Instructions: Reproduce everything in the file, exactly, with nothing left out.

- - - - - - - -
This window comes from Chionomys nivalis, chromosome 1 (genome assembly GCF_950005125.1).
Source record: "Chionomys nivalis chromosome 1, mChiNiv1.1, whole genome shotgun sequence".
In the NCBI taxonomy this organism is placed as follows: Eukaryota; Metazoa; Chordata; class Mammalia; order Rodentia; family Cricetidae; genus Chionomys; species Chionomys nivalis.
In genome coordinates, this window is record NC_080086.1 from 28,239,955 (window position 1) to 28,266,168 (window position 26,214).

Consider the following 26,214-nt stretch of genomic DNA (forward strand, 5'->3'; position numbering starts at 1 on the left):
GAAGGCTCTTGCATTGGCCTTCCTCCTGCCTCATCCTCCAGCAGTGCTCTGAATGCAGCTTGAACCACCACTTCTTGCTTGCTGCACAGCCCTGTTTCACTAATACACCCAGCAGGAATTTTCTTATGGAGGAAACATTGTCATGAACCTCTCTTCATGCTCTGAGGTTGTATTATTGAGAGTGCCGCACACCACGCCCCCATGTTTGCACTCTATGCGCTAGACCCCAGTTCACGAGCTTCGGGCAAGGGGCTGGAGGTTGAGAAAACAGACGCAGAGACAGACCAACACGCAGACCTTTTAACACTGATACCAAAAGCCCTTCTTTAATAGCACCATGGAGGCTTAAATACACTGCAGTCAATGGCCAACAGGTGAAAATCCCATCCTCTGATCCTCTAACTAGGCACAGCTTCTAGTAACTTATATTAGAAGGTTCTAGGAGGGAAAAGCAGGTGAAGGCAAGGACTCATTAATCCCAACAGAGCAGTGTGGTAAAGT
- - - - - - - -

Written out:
This window comes from Chionomys nivalis, chromosome 1 (genome assembly GCF_950005125.1).
Source record: "Chionomys nivalis chromosome 1, mChiNiv1.1, whole genome shotgun sequence".
In the NCBI taxonomy this organism is placed as follows: Eukaryota; Metazoa; Chordata; class Mammalia; order Rodentia; family Cricetidae; genus Chionomys; species Chionomys nivalis.
In genome coordinates, this window is record NC_080086.1 from 28,239,955 (window position 1) to 28,266,168 (window position 26,214).

Consider the following 26,214-nt stretch of genomic DNA (forward strand, 5'->3'; position numbering starts at 1 on the left):
GAAGGCTCTTGCATTGGCCTTCCTCCTGCCTCATCCTCCAGCAGTGCTCTGAATGCAGCTTGAACCACCACTTCTTGCTTGCTGCACAGCCCTGTTTCACTAATACACCCAGCAGGAATTTTCTTATGGAGGAAACATTGTCATGAACCTCTCTTCATGCTCTGAGGTTGTATTATTGAGAGTGCCGCACACCACGCCCCCATGTTTGCACTCTATGCGCTAGACCCCAGTTCACGAGCTTCGGGCAAGGGGCTGGAGGTTGAGAAAACAGACGCAGAGACAGACCAACACGCAGACCTTTTAACACTGATACCAAAAGCCCTTCTTTAATAGCACCATGGAGGCTTAAATACACTGCAGTCAATGGCCAACAGGTGAAAATCCCATCCTCTGATCCTCTAACTAGGCACAGCTTCTAGTAACTTATATTAGAAGGTTCTAGGAGGGAAAAGCAGGTGAAGGCAAGGACTCATTAATCCCAACAGAGCAGTGTGGTAAAGT